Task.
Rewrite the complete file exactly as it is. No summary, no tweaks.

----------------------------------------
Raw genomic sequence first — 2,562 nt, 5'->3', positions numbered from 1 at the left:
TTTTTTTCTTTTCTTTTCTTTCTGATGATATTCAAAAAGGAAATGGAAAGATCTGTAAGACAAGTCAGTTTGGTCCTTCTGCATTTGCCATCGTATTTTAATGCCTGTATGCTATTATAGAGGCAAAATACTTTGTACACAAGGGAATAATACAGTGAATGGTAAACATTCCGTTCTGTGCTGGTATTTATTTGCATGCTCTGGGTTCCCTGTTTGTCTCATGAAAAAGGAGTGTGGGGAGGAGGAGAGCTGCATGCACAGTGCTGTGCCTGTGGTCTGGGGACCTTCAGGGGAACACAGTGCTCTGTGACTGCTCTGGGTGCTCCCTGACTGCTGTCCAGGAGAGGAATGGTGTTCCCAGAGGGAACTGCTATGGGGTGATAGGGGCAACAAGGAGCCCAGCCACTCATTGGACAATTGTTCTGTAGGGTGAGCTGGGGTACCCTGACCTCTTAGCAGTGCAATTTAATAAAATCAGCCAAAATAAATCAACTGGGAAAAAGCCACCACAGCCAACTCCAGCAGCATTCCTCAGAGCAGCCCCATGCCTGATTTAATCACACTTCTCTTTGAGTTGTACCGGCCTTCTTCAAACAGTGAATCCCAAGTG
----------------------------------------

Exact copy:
Raw genomic sequence first — 2,562 nt, 5'->3', positions numbered from 1 at the left:
TTTTTTTCTTTTCTTTTCTTTCTGATGATATTCAAAAAGGAAATGGAAAGATCTGTAAGACAAGTCAGTTTGGTCCTTCTGCATTTGCCATCGTATTTTAATGCCTGTATGCTATTATAGAGGCAAAATACTTTGTACACAAGGGAATAATACAGTGAATGGTAAACATTCCGTTCTGTGCTGGTATTTATTTGCATGCTCTGGGTTCCCTGTTTGTCTCATGAAAAAGGAGTGTGGGGAGGAGGAGAGCTGCATGCACAGTGCTGTGCCTGTGGTCTGGGGACCTTCAGGGGAACACAGTGCTCTGTGACTGCTCTGGGTGCTCCCTGACTGCTGTCCAGGAGAGGAATGGTGTTCCCAGAGGGAACTGCTATGGGGTGATAGGGGCAACAAGGAGCCCAGCCACTCATTGGACAATTGTTCTGTAGGGTGAGCTGGGGTACCCTGACCTCTTAGCAGTGCAATTTAATAAAATCAGCCAAAATAAATCAACTGGGAAAAAGCCACCACAGCCAACTCCAGCAGCATTCCTCAGAGCAGCCCCATGCCTGATTTAATCACACTTCTCTTTGAGTTGTACCGGCCTTCTTCAAACAGTGAATCCCAAGTG